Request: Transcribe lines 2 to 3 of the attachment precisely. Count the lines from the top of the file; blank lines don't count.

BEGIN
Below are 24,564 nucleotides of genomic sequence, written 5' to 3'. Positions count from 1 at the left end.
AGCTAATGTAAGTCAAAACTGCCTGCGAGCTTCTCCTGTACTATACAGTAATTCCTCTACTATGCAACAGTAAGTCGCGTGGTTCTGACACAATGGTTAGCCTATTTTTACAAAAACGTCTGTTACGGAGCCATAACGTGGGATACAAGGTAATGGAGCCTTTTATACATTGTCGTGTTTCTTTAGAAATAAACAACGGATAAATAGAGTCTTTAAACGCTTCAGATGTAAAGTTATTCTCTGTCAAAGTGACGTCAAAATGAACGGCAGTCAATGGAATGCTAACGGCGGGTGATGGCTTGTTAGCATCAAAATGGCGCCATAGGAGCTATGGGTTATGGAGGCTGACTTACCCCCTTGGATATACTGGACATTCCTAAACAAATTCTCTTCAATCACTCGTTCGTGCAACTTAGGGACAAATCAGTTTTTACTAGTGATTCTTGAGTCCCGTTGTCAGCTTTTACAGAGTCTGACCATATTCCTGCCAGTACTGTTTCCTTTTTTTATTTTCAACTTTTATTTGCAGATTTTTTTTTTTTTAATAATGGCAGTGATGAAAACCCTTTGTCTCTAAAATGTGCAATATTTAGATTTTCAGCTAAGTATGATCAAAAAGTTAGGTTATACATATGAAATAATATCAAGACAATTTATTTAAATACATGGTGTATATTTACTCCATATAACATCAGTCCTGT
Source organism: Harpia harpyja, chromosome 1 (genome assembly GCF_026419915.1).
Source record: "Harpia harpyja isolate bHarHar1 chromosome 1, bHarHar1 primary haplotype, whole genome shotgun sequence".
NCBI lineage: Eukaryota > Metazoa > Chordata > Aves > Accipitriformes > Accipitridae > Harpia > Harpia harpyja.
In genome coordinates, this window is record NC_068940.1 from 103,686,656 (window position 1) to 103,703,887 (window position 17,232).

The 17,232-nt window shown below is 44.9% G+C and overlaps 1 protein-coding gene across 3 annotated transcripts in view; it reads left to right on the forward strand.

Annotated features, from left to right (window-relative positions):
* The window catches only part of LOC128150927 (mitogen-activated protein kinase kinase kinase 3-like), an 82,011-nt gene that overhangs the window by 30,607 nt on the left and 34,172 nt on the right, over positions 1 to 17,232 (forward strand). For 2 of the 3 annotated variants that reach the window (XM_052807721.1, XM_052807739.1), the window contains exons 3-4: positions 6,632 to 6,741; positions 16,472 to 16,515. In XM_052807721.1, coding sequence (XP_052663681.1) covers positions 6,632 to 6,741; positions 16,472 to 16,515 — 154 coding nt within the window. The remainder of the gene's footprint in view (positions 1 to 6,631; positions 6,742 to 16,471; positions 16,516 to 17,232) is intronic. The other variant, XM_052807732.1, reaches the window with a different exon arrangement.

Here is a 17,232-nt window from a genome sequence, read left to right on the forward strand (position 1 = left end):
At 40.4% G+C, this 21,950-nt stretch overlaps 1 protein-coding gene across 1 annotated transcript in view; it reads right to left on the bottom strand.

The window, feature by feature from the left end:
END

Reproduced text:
AGCTAATGTAAGTCAAAACTGCCTGCGAGCTTCTCCTGTACTATACAGTAATTCCTCTACTATGCAACAGTAAGTCGCGTGGTTCTGACACAATGGTTAGCCTATTTTTACAAAAACGTCTGTTACGGAGCCATAACGTGGGATACAAGGTAATGGAGCCTTTTATACATTGTCGTGTTTCTTTAGAAATAAACAACGGATAAATAGAGTCTTTAAACGCTTCAGATGTAAAGTTATTCTCTGTCAAAGTGACGTCAAAATGAACGGCAGTCAATGGAATGCTAACGGCGGGTGATGGCTTGTTAGCATCAAAATGGCGCCATAGGAGCTATGGGTTATGGAGGCTGACTTACCCCCTTGGATATACTGGACATTCCTAAACAAATTCTCTTCAATCACTCGTTCGTGCAACTTAGGGACAAATCAGTTTTTACTAGTGATTCTTGAGTCCCGTTGTCAGCTTTTACAGAGTCTGACCATATTCCTGCCAGTACTGTTTCCTTTTTTTATTTTCAACTTTTATTTGCAGATTTTTTTTTTTTTAATAATGGCAGTGATGAAAACCCTTTGTCTCTAAAATGTGCAATATTTAGATTTTCAGCTAAGTATGATCAAAAAGTTAGGTTATACATATGAAATAATATCAAGACAATTTATTTAAATACATGGTGTATATTTACTCCATATAACATCAGTCCTGT
Source organism: Harpia harpyja, chromosome 1 (genome assembly GCF_026419915.1).